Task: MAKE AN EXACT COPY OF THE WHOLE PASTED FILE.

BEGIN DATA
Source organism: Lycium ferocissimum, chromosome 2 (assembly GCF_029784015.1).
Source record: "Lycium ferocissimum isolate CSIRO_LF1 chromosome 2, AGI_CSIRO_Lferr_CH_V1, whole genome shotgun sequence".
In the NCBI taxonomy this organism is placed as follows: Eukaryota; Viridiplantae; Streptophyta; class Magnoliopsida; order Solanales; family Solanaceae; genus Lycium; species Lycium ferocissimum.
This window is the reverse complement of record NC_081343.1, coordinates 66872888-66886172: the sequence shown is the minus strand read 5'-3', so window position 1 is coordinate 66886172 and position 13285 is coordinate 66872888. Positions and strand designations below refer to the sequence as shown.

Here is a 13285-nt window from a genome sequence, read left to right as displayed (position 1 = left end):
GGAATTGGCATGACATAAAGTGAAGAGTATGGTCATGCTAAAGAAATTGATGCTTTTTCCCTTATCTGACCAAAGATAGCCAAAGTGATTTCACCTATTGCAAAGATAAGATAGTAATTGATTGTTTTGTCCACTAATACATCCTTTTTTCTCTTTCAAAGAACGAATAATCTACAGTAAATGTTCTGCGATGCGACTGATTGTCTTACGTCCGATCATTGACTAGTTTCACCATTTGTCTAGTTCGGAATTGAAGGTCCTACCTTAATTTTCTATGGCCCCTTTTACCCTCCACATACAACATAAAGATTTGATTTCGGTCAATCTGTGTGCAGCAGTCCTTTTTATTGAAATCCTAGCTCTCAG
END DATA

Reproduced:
Source organism: Lycium ferocissimum, chromosome 2 (assembly GCF_029784015.1).
Source record: "Lycium ferocissimum isolate CSIRO_LF1 chromosome 2, AGI_CSIRO_Lferr_CH_V1, whole genome shotgun sequence".
In the NCBI taxonomy this organism is placed as follows: Eukaryota; Viridiplantae; Streptophyta; class Magnoliopsida; order Solanales; family Solanaceae; genus Lycium; species Lycium ferocissimum.
This window is the reverse complement of record NC_081343.1, coordinates 66872888-66886172: the sequence shown is the minus strand read 5'-3', so window position 1 is coordinate 66886172 and position 13285 is coordinate 66872888. Positions and strand designations below refer to the sequence as shown.

Here is a 13285-nt window from a genome sequence, read left to right as displayed (position 1 = left end):
GGAATTGGCATGACATAAAGTGAAGAGTATGGTCATGCTAAAGAAATTGATGCTTTTTCCCTTATCTGACCAAAGATAGCCAAAGTGATTTCACCTATTGCAAAGATAAGATAGTAATTGATTGTTTTGTCCACTAATACATCCTTTTTTCTCTTTCAAAGAACGAATAATCTACAGTAAATGTTCTGCGATGCGACTGATTGTCTTACGTCCGATCATTGACTAGTTTCACCATTTGTCTAGTTCGGAATTGAAGGTCCTACCTTAATTTTCTATGGCCCCTTTTACCCTCCACATACAACATAAAGATTTGATTTCGGTCAATCTGTGTGCAGCAGTCCTTTTTATTGAAATCCTAGCTCTCAG